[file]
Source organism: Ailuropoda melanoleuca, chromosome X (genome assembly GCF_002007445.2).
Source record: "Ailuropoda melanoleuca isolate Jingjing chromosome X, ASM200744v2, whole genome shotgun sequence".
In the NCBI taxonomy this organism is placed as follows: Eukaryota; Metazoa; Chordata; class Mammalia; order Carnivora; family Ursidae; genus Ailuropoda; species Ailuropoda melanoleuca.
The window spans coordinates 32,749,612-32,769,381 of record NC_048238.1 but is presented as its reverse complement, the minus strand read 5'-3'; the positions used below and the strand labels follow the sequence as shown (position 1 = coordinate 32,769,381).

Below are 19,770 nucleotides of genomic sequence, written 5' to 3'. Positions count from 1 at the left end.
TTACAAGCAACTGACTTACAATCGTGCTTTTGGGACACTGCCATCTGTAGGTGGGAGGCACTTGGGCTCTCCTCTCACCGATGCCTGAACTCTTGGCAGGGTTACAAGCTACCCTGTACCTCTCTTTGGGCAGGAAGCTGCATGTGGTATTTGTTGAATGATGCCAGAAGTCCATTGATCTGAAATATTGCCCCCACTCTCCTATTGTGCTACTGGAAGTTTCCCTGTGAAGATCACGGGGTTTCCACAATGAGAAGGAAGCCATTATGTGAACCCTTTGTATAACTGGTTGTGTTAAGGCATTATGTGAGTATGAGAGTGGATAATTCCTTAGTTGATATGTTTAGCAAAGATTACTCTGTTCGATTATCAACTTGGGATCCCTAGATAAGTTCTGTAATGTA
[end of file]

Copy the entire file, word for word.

Source organism: Ailuropoda melanoleuca, chromosome X (genome assembly GCF_002007445.2).
Source record: "Ailuropoda melanoleuca isolate Jingjing chromosome X, ASM200744v2, whole genome shotgun sequence".
In the NCBI taxonomy this organism is placed as follows: Eukaryota; Metazoa; Chordata; class Mammalia; order Carnivora; family Ursidae; genus Ailuropoda; species Ailuropoda melanoleuca.
The window spans coordinates 32,749,612-32,769,381 of record NC_048238.1 but is presented as its reverse complement, the minus strand read 5'-3'; the positions used below and the strand labels follow the sequence as shown (position 1 = coordinate 32,769,381).

Below are 19,770 nucleotides of genomic sequence, written 5' to 3'. Positions count from 1 at the left end.
TTACAAGCAACTGACTTACAATCGTGCTTTTGGGACACTGCCATCTGTAGGTGGGAGGCACTTGGGCTCTCCTCTCACCGATGCCTGAACTCTTGGCAGGGTTACAAGCTACCCTGTACCTCTCTTTGGGCAGGAAGCTGCATGTGGTATTTGTTGAATGATGCCAGAAGTCCATTGATCTGAAATATTGCCCCCACTCTCCTATTGTGCTACTGGAAGTTTCCCTGTGAAGATCACGGGGTTTCCACAATGAGAAGGAAGCCATTATGTGAACCCTTTGTATAACTGGTTGTGTTAAGGCATTATGTGAGTATGAGAGTGGATAATTCCTTAGTTGATATGTTTAGCAAAGATTACTCTGTTCGATTATCAACTTGGGATCCCTAGATAAGTTCTGTAATGTA